Domestic Diversity Institute at NMU

 

A three-day Domestic Diversity Institute – the first of its kind at NMU – will be held Sept. 14-16 in the Great Lakes Rooms of the University Center . It will feature keynote presentations by four nationally recognized diversity consultants, breakout discussions, presentations by NMU faculty and staff, and a luncheon/strategy development session for the campus community. The latter is scheduled from noon-4 p.m. Friday, Sept. 16.

 

The institute, titled “Diversity Stimulation: Transforming Attitudes, Community and Curriculum,” is sponsored by the university’s Ethnic and Cultural Diversity Committee (ECDC) and the King-Chavez-Parks Initiative.

 

“The president has given a charge to the ECDC to ascertain the level of attention given to diversity issues and to make some recommendations,” said Mary Etchison (Counseling and Consultation Services). “The institute is an attempt to educate the campus and greater community, as well as K-12, on the issues of domestic diversity. The last day is dedicated to the campus-wide forum so that the university community can have input on recommendations that will ultimately affect the future of domestic diversity initiatives at NMU.”

 

The following consultants will participate: Pamela Ann Martel, a higher education consultant for the King-Chavez-Parks Initiative and member of the Turtle Mountain Band of Chippewa Indians in North Dakota; Paul Gorski, an assistant professor in the Graduate School of Education at Hamline University; Brandon Wilson, a college outreach associate for the Southern Poverty Law Center’s Teaching Tolerance program; and George B. Thompson, the executive director of the Diversity Council in Rochester, Minn.

 

Martell will deliver a keynote presentation titled “Enhancing Native American Student Membership in the Social and Intellectual Communities of K-12 and College Communities.” It is scheduled from 9:30-10:30 a.m. Wednesday, Sept. 14. Martell grew up in rural Michigan and has been involved in educational programming since 1976 with a special emphasis on Native American students. Martell will also participate in a luncheon and panel discussion with NMU faculty from noon to 1:30 p.m. Thursday, Sept. 15. The topic will be “Major Native American Issues in the Academy.”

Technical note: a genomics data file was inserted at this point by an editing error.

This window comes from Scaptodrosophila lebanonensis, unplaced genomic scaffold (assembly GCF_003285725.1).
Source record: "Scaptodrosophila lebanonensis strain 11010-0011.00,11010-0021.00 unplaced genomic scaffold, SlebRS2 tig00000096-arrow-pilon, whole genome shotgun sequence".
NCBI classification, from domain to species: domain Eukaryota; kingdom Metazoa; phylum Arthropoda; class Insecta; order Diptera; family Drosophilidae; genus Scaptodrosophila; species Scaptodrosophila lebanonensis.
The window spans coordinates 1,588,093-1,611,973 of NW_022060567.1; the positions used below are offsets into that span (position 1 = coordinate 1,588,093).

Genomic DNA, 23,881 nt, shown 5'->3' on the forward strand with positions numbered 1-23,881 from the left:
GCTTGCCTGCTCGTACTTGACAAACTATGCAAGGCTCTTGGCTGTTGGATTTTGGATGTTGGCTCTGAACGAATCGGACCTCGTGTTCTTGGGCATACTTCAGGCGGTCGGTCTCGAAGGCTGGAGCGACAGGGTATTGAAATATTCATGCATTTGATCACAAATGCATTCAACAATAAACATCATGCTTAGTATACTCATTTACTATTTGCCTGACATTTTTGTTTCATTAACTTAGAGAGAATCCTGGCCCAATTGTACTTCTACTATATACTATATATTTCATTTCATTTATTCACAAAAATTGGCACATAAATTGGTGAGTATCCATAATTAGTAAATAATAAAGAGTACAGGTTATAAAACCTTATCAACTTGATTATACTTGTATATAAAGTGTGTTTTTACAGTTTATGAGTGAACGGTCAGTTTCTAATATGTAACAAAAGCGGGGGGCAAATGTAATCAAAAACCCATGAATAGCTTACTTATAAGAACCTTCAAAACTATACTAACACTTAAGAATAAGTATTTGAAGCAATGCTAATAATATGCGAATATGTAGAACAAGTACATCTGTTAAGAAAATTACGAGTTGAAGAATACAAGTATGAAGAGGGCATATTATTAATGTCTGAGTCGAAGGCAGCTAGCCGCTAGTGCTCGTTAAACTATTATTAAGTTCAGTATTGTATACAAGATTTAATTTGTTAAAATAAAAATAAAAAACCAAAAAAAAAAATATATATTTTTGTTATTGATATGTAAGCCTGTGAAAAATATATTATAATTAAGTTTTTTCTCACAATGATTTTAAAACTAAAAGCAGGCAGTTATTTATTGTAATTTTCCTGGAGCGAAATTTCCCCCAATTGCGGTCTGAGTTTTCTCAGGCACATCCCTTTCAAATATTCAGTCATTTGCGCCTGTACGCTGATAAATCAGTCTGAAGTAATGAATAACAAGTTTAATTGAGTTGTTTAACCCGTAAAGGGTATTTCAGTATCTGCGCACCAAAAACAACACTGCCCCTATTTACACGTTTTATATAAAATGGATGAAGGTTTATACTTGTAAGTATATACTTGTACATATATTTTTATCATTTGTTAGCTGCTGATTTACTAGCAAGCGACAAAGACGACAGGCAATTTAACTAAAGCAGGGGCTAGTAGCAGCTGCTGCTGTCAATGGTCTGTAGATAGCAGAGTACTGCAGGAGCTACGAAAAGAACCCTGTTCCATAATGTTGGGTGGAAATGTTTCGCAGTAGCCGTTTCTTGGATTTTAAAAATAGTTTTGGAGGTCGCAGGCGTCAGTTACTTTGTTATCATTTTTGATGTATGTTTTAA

Gorski will present “White Privilege and the Achievement Gap” from 3:30-4:30 p.m. Wednesday, Sept. 14. He conducts workshops and offers guidance to schools and educational organizations. He created and maintains the “Multicultural Pavilion” and the “McGraw-Hill Multicultural Super Site,” two Web sites that are focused on multicultural education. He is also on the board of directors for the National Association for Multicultural Education (NAME). Gorski will deliver a keynote presentation, “Defining Multicultural Education,” from 9:30-10:30 a.m. Thursday, Sept. 15. He will also have a luncheon and panel discussion with the faculty titled “Transforming Curriculum across the Academy” from noon to 1:30 that afternoon. His discussion will cover topics including curriculum reform, characteristics of multicultural curriculum, and stages of inclusion within communities.

 

Wilson will also present at the faculty luncheon on Thursday, Sept. 15. His speech is titled “Passing the ‘Torch of Tolerance’ for Years to Come—Success Stories from Teaching Tolerance.” Wilson has appeared on NBC’s Today Show and BET’s Ed Gordon Show, and has been featured in Jet and Black Enterprise magazines. He has conducted training programs and workshops throughout the country for public schools and higher learning institutions, and advises college and university presidents and senior-level administrators across the country on ways to build campus communities that promote inclusion. Wilson will facilitate discussion on such subjects as how to recognize hate crimes and bias incidents, how to diagnose institutional racism and bigotry, and how a bias incident can be used to teach tolerance.

 

Thompson (no photo available) will present “Effecting Change for a More Inclusive Community” from 3:30-4:30 p.m. Thursday, Sept. 15. Thompson has held positions on several community and state boards, including Rochester Human Rights Commission, Citizens Youth Violence Intervention Council, NAACP and a school board cultural diversity committee. He has received numerous awards, including the Mayor’s Medal of Honor, 1999 and 2001 NAACP awards for community service, and the 2001 Indo-American award for Public Service.

 

NMU faculty and staff presenting at the institute include Judith Puncochar (Education), Jaspal Singh (English), Shirley Brozzo (Diversity Student Services), Leann Miller (Dean of Students) and Rodney Clarken (Education).

 

The goals of the institute are to provide tools and stimulation for personal, academic and community inventory; assist in enhancing knowledge, attitudes and passion for domestic diversity; expose ways to transform communities and curriculum to be inclusive and informative about domestic diversity; encourage communities, K-12 schools and universities to make and teach positive and inclusive efforts to learn, know, accept, honor and respect domestic diversity; and introduce methods communities and schools can use to develop strategies to help create welcoming and safe environments that help all its students and citizens from all domestically diverse backgrounds to thrive.

 

The ECDC will present its recommendations, based in part on outcomes of the Domestic Diversity Institute, to President Les Wong by the end of the semester. For more information, go to ECDC .

 

 

 

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Updated: October 26, 2005

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